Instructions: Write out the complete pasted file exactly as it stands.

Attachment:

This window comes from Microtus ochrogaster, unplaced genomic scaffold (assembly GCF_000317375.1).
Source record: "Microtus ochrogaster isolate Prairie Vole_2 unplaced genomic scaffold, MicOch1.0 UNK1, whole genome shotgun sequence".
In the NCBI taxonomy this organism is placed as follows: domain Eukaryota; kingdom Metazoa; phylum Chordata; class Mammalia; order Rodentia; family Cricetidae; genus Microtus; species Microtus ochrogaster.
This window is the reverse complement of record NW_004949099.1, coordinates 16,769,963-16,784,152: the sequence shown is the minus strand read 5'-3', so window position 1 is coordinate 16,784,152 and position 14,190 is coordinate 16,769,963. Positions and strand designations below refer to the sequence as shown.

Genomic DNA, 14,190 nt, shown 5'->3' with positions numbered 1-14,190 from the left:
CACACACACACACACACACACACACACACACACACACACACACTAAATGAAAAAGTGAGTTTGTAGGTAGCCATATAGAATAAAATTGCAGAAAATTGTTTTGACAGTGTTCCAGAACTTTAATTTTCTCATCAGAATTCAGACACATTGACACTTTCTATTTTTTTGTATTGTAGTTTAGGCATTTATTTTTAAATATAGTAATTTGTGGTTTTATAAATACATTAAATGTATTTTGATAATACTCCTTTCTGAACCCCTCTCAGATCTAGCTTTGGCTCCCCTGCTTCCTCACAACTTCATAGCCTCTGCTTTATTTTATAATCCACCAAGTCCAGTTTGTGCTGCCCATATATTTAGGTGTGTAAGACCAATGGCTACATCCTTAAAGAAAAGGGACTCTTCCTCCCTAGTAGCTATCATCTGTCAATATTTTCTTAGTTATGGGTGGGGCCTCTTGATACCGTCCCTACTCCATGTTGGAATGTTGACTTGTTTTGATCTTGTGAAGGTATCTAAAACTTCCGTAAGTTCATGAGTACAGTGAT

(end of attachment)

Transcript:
This window comes from Microtus ochrogaster, unplaced genomic scaffold (assembly GCF_000317375.1).
Source record: "Microtus ochrogaster isolate Prairie Vole_2 unplaced genomic scaffold, MicOch1.0 UNK1, whole genome shotgun sequence".
In the NCBI taxonomy this organism is placed as follows: domain Eukaryota; kingdom Metazoa; phylum Chordata; class Mammalia; order Rodentia; family Cricetidae; genus Microtus; species Microtus ochrogaster.
This window is the reverse complement of record NW_004949099.1, coordinates 16,769,963-16,784,152: the sequence shown is the minus strand read 5'-3', so window position 1 is coordinate 16,784,152 and position 14,190 is coordinate 16,769,963. Positions and strand designations below refer to the sequence as shown.

Genomic DNA, 14,190 nt, shown 5'->3' with positions numbered 1-14,190 from the left:
CACACACACACACACACACACACACACACACACACACACACACTAAATGAAAAAGTGAGTTTGTAGGTAGCCATATAGAATAAAATTGCAGAAAATTGTTTTGACAGTGTTCCAGAACTTTAATTTTCTCATCAGAATTCAGACACATTGACACTTTCTATTTTTTTGTATTGTAGTTTAGGCATTTATTTTTAAATATAGTAATTTGTGGTTTTATAAATACATTAAATGTATTTTGATAATACTCCTTTCTGAACCCCTCTCAGATCTAGCTTTGGCTCCCCTGCTTCCTCACAACTTCATAGCCTCTGCTTTATTTTATAATCCACCAAGTCCAGTTTGTGCTGCCCATATATTTAGGTGTGTAAGACCAATGGCTACATCCTTAAAGAAAAGGGACTCTTCCTCCCTAGTAGCTATCATCTGTCAATATTTTCTTAGTTATGGGTGGGGCCTCTTGATACCGTCCCTACTCCATGTTGGAATGTTGACTTGTTTTGATCTTGTGAAGGTATCTAAAACTTCCGTAAGTTCATGAGTACAGTGAT